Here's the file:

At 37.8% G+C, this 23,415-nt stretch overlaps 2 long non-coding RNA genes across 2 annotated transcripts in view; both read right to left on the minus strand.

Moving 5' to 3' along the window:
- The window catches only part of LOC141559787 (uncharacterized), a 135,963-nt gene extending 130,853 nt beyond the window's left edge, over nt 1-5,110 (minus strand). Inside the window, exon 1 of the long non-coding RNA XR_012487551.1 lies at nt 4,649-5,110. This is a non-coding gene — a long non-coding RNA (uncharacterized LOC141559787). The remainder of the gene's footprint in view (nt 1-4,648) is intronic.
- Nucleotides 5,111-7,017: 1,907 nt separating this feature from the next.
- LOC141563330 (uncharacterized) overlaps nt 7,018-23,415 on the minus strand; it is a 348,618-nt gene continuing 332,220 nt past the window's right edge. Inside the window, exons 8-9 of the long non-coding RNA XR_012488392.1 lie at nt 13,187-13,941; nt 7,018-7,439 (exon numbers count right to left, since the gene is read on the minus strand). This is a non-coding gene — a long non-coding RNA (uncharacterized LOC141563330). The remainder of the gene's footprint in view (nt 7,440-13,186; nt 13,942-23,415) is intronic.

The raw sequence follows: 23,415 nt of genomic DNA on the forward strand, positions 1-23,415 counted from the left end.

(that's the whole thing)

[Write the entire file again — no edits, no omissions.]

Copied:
At 37.8% G+C, this 23,415-nt stretch overlaps 2 long non-coding RNA genes across 2 annotated transcripts in view; both read right to left on the minus strand.

Moving 5' to 3' along the window:
- The window catches only part of LOC141559787 (uncharacterized), a 135,963-nt gene extending 130,853 nt beyond the window's left edge, over nt 1-5,110 (minus strand). Inside the window, exon 1 of the long non-coding RNA XR_012487551.1 lies at nt 4,649-5,110. This is a non-coding gene — a long non-coding RNA (uncharacterized LOC141559787). The remainder of the gene's footprint in view (nt 1-4,648) is intronic.
- Nucleotides 5,111-7,017: 1,907 nt separating this feature from the next.
- LOC141563330 (uncharacterized) overlaps nt 7,018-23,415 on the minus strand; it is a 348,618-nt gene continuing 332,220 nt past the window's right edge. Inside the window, exons 8-9 of the long non-coding RNA XR_012488392.1 lie at nt 13,187-13,941; nt 7,018-7,439 (exon numbers count right to left, since the gene is read on the minus strand). This is a non-coding gene — a long non-coding RNA (uncharacterized LOC141563330). The remainder of the gene's footprint in view (nt 7,440-13,186; nt 13,942-23,415) is intronic.

The raw sequence follows: 23,415 nt of genomic DNA on the forward strand, positions 1-23,415 counted from the left end.